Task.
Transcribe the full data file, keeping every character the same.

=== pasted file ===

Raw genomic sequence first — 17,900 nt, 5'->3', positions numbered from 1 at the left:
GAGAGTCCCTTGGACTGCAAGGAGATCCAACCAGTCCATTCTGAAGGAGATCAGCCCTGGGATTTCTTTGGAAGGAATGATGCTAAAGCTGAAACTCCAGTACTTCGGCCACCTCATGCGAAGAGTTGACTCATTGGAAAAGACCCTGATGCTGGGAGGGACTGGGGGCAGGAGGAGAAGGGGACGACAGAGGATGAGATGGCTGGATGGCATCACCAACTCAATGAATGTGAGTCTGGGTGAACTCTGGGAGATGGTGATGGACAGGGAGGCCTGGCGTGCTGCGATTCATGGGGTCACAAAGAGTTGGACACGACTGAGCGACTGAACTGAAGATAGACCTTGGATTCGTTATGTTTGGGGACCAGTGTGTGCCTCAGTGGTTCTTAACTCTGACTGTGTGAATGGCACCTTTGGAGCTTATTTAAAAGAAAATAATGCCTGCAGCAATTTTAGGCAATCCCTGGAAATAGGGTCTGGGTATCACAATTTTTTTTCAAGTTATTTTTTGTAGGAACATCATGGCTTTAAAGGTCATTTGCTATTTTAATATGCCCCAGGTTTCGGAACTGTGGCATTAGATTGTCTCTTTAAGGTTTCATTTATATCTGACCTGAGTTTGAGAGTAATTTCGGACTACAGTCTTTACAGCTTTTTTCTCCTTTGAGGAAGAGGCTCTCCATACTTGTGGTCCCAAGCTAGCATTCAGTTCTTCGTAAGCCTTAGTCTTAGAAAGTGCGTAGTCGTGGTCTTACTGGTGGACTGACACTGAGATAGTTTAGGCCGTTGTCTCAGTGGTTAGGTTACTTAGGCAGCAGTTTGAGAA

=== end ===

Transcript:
Raw genomic sequence first — 17,900 nt, 5'->3', positions numbered from 1 at the left:
GAGAGTCCCTTGGACTGCAAGGAGATCCAACCAGTCCATTCTGAAGGAGATCAGCCCTGGGATTTCTTTGGAAGGAATGATGCTAAAGCTGAAACTCCAGTACTTCGGCCACCTCATGCGAAGAGTTGACTCATTGGAAAAGACCCTGATGCTGGGAGGGACTGGGGGCAGGAGGAGAAGGGGACGACAGAGGATGAGATGGCTGGATGGCATCACCAACTCAATGAATGTGAGTCTGGGTGAACTCTGGGAGATGGTGATGGACAGGGAGGCCTGGCGTGCTGCGATTCATGGGGTCACAAAGAGTTGGACACGACTGAGCGACTGAACTGAAGATAGACCTTGGATTCGTTATGTTTGGGGACCAGTGTGTGCCTCAGTGGTTCTTAACTCTGACTGTGTGAATGGCACCTTTGGAGCTTATTTAAAAGAAAATAATGCCTGCAGCAATTTTAGGCAATCCCTGGAAATAGGGTCTGGGTATCACAATTTTTTTTCAAGTTATTTTTTGTAGGAACATCATGGCTTTAAAGGTCATTTGCTATTTTAATATGCCCCAGGTTTCGGAACTGTGGCATTAGATTGTCTCTTTAAGGTTTCATTTATATCTGACCTGAGTTTGAGAGTAATTTCGGACTACAGTCTTTACAGCTTTTTTCTCCTTTGAGGAAGAGGCTCTCCATACTTGTGGTCCCAAGCTAGCATTCAGTTCTTCGTAAGCCTTAGTCTTAGAAAGTGCGTAGTCGTGGTCTTACTGGTGGACTGACACTGAGATAGTTTAGGCCGTTGTCTCAGTGGTTAGGTTACTTAGGCAGCAGTTTGAGAA